Today’s decision to defer the strike also follows a joint meeting of the union leaders with Jaitley, Home Minister Rajnath Singh and Railway Minister Suresh Prabhu on 30 June where it was decided that the issue of minimum wage will be referred to a committee for examination. The unions had then decided to meet again to take a final call on strike.
The unions are also demanding scrapping the report of the Bibek Debroy committee on mobilization of resources for railways submitted last year and withdrawing the notification that allowed FDI to flow into the rail sector. Unions allege the government has not looked at their demand for exemption from the NPS favorably despite letters written by former Railway Minister Mallikarjun Kharge and the current Railway Minister Suresh Prabhu to the finance minister.
Indian Railways worker unions on Wednesday deferred an indefinite nationwide strike that was to come into effect from Monday for four months.
The decision was taken at a meeting of the National Joint Council of Action (NJCA) here, after Finance Minister Arun Jaitley promised a fresh look at the demands.
“The Railway unions strike has been postponed for four months based on a decision taken by the NJCA in its meeting held on Wednesday,” said S N Malik, press secretary at National Federation of Indian Railwaymen (NFIR). “Finance Minister Jaitley has promised a committee will be formed to look at the specific justified demands of the unions. We have also been promised the government will make an announcement for this.”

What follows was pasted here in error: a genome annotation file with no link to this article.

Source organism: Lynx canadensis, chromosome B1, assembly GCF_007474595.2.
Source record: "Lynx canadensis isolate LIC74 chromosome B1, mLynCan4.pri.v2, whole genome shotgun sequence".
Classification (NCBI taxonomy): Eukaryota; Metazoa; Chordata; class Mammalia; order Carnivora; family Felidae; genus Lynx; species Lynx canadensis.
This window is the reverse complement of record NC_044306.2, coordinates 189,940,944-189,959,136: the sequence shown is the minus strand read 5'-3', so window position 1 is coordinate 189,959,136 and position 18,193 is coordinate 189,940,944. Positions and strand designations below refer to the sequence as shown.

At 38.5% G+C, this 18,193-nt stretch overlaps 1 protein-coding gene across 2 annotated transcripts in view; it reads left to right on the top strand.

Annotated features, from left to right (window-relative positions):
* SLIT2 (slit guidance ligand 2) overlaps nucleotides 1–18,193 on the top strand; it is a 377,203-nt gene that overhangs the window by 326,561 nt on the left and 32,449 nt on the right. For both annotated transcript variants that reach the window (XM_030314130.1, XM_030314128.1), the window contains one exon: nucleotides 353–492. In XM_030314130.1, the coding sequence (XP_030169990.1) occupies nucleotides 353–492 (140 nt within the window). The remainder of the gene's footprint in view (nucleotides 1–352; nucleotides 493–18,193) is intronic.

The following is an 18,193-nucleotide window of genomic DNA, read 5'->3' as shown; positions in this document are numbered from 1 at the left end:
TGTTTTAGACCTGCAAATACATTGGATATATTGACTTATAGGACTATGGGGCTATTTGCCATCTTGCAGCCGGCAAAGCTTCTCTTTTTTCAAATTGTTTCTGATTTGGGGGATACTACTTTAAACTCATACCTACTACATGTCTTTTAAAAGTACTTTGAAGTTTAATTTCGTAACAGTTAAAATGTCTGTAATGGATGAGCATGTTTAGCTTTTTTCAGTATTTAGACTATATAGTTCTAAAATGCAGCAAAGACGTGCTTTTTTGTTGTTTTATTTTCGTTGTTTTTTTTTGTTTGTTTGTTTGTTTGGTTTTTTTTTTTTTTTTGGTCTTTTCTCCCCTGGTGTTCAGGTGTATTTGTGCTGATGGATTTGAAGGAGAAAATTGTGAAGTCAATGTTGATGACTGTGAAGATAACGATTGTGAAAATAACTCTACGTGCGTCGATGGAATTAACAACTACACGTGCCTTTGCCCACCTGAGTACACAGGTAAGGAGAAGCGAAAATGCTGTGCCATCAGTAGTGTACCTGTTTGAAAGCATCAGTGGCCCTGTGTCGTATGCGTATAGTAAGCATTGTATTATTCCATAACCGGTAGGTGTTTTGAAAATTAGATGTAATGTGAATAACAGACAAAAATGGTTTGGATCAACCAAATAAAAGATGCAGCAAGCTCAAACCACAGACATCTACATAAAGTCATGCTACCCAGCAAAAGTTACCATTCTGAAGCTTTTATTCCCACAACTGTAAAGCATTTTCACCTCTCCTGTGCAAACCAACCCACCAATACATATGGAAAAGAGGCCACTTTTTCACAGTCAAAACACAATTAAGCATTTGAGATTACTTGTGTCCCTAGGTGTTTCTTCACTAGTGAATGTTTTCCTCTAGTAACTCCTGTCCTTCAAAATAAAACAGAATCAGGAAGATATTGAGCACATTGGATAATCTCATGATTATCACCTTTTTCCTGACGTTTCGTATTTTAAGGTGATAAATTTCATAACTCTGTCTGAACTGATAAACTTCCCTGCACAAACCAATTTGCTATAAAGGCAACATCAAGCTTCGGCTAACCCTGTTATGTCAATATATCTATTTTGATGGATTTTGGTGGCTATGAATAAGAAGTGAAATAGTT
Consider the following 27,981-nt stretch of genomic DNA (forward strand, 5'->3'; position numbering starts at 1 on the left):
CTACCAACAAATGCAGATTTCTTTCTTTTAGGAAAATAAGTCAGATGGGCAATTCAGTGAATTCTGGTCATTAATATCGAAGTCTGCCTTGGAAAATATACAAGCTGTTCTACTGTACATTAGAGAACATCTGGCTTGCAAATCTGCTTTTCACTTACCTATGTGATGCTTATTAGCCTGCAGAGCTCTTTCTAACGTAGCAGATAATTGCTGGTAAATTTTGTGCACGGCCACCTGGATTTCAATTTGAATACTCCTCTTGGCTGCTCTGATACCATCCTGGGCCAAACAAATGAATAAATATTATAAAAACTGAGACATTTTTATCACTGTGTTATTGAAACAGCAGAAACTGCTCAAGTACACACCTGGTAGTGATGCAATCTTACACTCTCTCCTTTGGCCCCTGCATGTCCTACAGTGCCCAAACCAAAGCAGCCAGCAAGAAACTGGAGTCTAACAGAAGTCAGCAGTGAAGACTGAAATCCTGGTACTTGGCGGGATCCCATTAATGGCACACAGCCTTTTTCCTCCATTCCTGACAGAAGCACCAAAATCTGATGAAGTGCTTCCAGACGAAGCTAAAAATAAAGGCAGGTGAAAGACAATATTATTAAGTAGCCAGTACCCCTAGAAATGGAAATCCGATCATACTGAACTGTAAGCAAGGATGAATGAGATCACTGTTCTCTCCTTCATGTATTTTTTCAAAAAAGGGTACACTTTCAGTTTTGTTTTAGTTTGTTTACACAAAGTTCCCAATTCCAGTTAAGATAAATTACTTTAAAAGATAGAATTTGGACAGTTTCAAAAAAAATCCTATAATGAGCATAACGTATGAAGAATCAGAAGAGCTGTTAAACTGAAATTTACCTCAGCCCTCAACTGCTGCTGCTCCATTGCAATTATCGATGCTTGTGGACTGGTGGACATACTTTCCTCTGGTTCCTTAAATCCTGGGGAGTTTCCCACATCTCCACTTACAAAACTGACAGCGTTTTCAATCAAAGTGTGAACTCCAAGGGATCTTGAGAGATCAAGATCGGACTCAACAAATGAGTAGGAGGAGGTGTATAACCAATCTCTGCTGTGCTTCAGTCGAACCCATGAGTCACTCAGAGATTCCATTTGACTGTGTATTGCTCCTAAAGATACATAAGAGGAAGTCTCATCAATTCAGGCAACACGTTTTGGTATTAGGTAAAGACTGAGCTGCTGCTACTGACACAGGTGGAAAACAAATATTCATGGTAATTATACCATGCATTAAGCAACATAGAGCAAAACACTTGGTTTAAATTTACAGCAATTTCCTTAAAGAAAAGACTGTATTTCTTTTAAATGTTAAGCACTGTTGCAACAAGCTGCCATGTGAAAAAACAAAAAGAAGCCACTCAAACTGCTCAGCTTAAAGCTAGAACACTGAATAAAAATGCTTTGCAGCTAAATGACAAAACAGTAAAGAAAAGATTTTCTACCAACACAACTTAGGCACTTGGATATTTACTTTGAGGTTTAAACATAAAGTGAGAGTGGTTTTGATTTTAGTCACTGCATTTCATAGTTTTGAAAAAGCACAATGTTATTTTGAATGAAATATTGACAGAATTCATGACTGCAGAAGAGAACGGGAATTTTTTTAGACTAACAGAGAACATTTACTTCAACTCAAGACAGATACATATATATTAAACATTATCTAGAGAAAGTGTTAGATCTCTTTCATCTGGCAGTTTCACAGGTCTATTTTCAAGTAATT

NFIR and All India Railwaymen Federation claim to represent at least 90 per cent of the 1.3-million workforce. The decision to defer the strike comes days after the government warned the employees of severe consequences, including fines, imprisonment and sacking, if they join the July 11 strike.
The rail ministry had in a letter to the heads of zonal railway units last week warned of steps that could be taken immediately in view of the strike. Wednesday’s decision also comes on the backdrop of media reports on how one of the two unions could refuse to participate.
“We have asked for written confirmation from the Centre on the promise of a fresh look at three demands related to the Seventh Pay Commission anomalies, the new pension scheme and increasing the minimum wage to Rs 23,000 a month from the Rs 18,000 proposed by the pay panel for workers,” Malik said.
The unions had last month expanded the scope of their protest by including a key reform initiative of the rail ministry in their agenda — the award of Rs 40,000 crore contracts for new locomotive factories to foreign firms GE and Alstom. The unions were demanding improving the minimum wage to around Rs 26,000 and rejecting all the “retrograde” recommendations of the pay panel. Another major demand is to restore the Old Pension Scheme for railway workers in view of harsh working conditions.